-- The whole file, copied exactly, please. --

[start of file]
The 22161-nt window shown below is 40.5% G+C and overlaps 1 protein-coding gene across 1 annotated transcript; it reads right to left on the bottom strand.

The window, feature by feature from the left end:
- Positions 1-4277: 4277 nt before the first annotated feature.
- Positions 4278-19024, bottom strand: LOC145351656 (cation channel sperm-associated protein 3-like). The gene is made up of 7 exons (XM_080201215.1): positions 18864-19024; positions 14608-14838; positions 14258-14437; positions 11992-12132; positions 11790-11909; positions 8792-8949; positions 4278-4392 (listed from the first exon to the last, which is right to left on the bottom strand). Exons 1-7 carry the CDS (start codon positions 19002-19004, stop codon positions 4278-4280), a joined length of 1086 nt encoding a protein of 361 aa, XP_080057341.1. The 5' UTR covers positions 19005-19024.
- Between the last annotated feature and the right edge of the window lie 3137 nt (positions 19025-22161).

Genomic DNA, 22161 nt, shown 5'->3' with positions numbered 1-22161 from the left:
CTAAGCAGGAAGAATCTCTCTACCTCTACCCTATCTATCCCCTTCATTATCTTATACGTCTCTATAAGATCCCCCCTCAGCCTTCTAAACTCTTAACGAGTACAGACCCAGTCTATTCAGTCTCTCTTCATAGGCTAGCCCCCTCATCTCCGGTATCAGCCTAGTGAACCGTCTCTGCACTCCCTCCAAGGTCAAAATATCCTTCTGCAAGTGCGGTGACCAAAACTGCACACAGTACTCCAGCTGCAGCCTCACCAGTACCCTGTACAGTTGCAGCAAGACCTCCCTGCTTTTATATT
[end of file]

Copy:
The 22161-nt window shown below is 40.5% G+C and overlaps 1 protein-coding gene across 1 annotated transcript; it reads right to left on the bottom strand.

The window, feature by feature from the left end:
- Positions 1-4277: 4277 nt before the first annotated feature.
- Positions 4278-19024, bottom strand: LOC145351656 (cation channel sperm-associated protein 3-like). The gene is made up of 7 exons (XM_080201215.1): positions 18864-19024; positions 14608-14838; positions 14258-14437; positions 11992-12132; positions 11790-11909; positions 8792-8949; positions 4278-4392 (listed from the first exon to the last, which is right to left on the bottom strand). Exons 1-7 carry the CDS (start codon positions 19002-19004, stop codon positions 4278-4280), a joined length of 1086 nt encoding a protein of 361 aa, XP_080057341.1. The 5' UTR covers positions 19005-19024.
- Between the last annotated feature and the right edge of the window lie 3137 nt (positions 19025-22161).

Genomic DNA, 22161 nt, shown 5'->3' with positions numbered 1-22161 from the left:
CTAAGCAGGAAGAATCTCTCTACCTCTACCCTATCTATCCCCTTCATTATCTTATACGTCTCTATAAGATCCCCCCTCAGCCTTCTAAACTCTTAACGAGTACAGACCCAGTCTATTCAGTCTCTCTTCATAGGCTAGCCCCCTCATCTCCGGTATCAGCCTAGTGAACCGTCTCTGCACTCCCTCCAAGGTCAAAATATCCTTCTGCAAGTGCGGTGACCAAAACTGCACACAGTACTCCAGCTGCAGCCTCACCAGTACCCTGTACAGTTGCAGCAAGACCTCCCTGCTTTTATATT